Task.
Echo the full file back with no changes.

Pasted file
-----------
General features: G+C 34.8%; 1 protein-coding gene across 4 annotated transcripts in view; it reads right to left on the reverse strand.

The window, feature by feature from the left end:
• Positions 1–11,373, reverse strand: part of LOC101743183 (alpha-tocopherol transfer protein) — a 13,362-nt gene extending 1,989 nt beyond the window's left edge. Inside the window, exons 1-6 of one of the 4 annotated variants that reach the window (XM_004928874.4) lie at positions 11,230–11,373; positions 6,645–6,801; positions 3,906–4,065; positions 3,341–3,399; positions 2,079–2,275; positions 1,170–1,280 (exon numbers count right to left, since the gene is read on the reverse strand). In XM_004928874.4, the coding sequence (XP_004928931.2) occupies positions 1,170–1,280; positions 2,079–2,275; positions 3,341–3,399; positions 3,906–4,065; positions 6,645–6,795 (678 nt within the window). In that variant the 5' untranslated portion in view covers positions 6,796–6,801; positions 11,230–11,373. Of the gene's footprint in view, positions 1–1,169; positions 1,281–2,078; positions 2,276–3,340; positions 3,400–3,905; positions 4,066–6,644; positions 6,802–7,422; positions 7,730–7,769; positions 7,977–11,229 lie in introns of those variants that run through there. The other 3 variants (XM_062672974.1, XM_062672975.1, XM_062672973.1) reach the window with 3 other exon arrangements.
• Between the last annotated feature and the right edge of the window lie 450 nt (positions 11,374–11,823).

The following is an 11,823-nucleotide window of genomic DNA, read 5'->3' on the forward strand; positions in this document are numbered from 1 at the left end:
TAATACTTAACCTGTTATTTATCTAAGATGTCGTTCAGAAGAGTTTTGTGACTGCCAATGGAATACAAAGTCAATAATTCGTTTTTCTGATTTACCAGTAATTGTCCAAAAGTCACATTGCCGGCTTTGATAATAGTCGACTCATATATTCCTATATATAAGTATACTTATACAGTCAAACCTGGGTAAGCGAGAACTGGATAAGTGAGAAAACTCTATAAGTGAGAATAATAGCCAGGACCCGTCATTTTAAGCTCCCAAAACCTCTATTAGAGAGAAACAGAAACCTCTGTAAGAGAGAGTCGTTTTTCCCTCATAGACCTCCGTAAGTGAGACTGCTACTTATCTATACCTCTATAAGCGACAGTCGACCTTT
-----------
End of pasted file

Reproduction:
General features: G+C 34.8%; 1 protein-coding gene across 4 annotated transcripts in view; it reads right to left on the reverse strand.

The window, feature by feature from the left end:
• Positions 1–11,373, reverse strand: part of LOC101743183 (alpha-tocopherol transfer protein) — a 13,362-nt gene extending 1,989 nt beyond the window's left edge. Inside the window, exons 1-6 of one of the 4 annotated variants that reach the window (XM_004928874.4) lie at positions 11,230–11,373; positions 6,645–6,801; positions 3,906–4,065; positions 3,341–3,399; positions 2,079–2,275; positions 1,170–1,280 (exon numbers count right to left, since the gene is read on the reverse strand). In XM_004928874.4, the coding sequence (XP_004928931.2) occupies positions 1,170–1,280; positions 2,079–2,275; positions 3,341–3,399; positions 3,906–4,065; positions 6,645–6,795 (678 nt within the window). In that variant the 5' untranslated portion in view covers positions 6,796–6,801; positions 11,230–11,373. Of the gene's footprint in view, positions 1–1,169; positions 1,281–2,078; positions 2,276–3,340; positions 3,400–3,905; positions 4,066–6,644; positions 6,802–7,422; positions 7,730–7,769; positions 7,977–11,229 lie in introns of those variants that run through there. The other 3 variants (XM_062672974.1, XM_062672975.1, XM_062672973.1) reach the window with 3 other exon arrangements.
• Between the last annotated feature and the right edge of the window lie 450 nt (positions 11,374–11,823).

The following is an 11,823-nucleotide window of genomic DNA, read 5'->3' on the forward strand; positions in this document are numbered from 1 at the left end:
TAATACTTAACCTGTTATTTATCTAAGATGTCGTTCAGAAGAGTTTTGTGACTGCCAATGGAATACAAAGTCAATAATTCGTTTTTCTGATTTACCAGTAATTGTCCAAAAGTCACATTGCCGGCTTTGATAATAGTCGACTCATATATTCCTATATATAAGTATACTTATACAGTCAAACCTGGGTAAGCGAGAACTGGATAAGTGAGAAAACTCTATAAGTGAGAATAATAGCCAGGACCCGTCATTTTAAGCTCCCAAAACCTCTATTAGAGAGAAACAGAAACCTCTGTAAGAGAGAGTCGTTTTTCCCTCATAGACCTCCGTAAGTGAGACTGCTACTTATCTATACCTCTATAAGCGACAGTCGACCTTT